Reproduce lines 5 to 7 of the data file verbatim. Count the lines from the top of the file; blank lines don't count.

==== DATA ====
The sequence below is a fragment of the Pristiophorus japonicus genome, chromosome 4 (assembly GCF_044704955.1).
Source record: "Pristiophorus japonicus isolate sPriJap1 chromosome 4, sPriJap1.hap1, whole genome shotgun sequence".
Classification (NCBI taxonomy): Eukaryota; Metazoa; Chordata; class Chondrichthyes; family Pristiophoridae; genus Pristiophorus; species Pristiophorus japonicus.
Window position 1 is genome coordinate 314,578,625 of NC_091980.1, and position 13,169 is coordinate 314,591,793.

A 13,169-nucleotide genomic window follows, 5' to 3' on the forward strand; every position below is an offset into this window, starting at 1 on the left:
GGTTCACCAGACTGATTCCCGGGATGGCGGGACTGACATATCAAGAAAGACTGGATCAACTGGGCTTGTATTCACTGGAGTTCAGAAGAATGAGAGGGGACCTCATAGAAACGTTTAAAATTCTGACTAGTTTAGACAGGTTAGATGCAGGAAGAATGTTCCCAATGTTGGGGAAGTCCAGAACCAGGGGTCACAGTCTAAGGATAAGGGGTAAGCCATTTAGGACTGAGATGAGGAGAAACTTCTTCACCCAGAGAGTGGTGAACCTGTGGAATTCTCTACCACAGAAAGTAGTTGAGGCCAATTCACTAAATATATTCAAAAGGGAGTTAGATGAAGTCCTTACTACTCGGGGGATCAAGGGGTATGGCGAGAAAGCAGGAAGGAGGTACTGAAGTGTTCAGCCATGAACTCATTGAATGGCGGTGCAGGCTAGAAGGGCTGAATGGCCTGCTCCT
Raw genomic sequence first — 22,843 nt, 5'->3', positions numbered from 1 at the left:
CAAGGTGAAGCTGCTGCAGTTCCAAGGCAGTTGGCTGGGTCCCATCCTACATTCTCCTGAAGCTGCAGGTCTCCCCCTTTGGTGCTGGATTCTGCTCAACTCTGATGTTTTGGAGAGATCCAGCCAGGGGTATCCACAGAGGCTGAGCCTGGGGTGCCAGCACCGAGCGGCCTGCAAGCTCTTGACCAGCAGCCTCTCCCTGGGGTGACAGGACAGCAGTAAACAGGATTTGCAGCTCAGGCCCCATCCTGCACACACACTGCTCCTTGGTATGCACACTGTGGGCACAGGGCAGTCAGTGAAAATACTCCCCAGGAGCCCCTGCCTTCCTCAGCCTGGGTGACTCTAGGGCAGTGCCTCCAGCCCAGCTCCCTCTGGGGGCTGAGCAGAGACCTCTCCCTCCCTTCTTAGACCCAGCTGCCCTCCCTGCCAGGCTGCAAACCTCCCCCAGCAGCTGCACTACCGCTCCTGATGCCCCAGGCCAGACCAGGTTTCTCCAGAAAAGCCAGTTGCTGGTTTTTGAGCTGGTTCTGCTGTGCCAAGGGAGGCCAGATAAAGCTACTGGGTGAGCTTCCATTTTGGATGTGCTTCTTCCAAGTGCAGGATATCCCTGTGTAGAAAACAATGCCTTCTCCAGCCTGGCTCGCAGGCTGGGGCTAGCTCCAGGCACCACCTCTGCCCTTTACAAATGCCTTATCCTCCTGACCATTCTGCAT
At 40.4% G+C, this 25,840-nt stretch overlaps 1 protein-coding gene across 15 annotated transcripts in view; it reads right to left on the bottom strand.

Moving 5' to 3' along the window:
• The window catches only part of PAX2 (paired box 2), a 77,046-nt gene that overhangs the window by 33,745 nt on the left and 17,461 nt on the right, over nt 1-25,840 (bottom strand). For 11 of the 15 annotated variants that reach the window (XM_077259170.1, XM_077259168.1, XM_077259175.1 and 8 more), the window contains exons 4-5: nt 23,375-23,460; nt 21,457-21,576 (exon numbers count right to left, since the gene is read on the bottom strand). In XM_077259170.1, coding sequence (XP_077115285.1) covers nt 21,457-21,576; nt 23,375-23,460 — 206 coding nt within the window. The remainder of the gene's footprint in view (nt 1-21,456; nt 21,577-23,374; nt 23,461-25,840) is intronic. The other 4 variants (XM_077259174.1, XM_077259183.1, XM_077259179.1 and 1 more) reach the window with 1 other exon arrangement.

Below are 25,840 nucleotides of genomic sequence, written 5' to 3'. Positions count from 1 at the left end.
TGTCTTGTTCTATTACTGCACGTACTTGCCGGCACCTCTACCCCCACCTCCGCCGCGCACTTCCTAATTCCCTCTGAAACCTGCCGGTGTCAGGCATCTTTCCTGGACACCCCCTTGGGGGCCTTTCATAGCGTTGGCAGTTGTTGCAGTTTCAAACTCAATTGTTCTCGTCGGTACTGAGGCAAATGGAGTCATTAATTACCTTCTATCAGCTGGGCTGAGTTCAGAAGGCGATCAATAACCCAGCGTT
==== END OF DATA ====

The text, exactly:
A 13,169-nucleotide genomic window follows, 5' to 3' on the forward strand; every position below is an offset into this window, starting at 1 on the left:
GGTTCACCAGACTGATTCCCGGGATGGCGGGACTGACATATCAAGAAAGACTGGATCAACTGGGCTTGTATTCACTGGAGTTCAGAAGAATGAGAGGGGACCTCATAGAAACGTTTAAAATTCTGACTAGTTTAGACAGGTTAGATGCAGGAAGAATGTTCCCAATGTTGGGGAAGTCCAGAACCAGGGGTCACAGTCTAAGGATAAGGGGTAAGCCATTTAGGACTGAGATGAGGAGAAACTTCTTCACCCAGAGAGTGGTGAACCTGTGGAATTCTCTACCACAGAAAGTAGTTGAGGCCAATTCACTAAATATATTCAAAAGGGAGTTAGATGAAGTCCTTACTACTCGGGGGATCAAGGGGTATGGCGAGAAAGCAGGAAGGAGGTACTGAAGTGTTCAGCCATGAACTCATTGAATGGCGGTGCAGGCTAGAAGGGCTGAATGGCCTGCTCCT
Raw genomic sequence first — 22,843 nt, 5'->3', positions numbered from 1 at the left: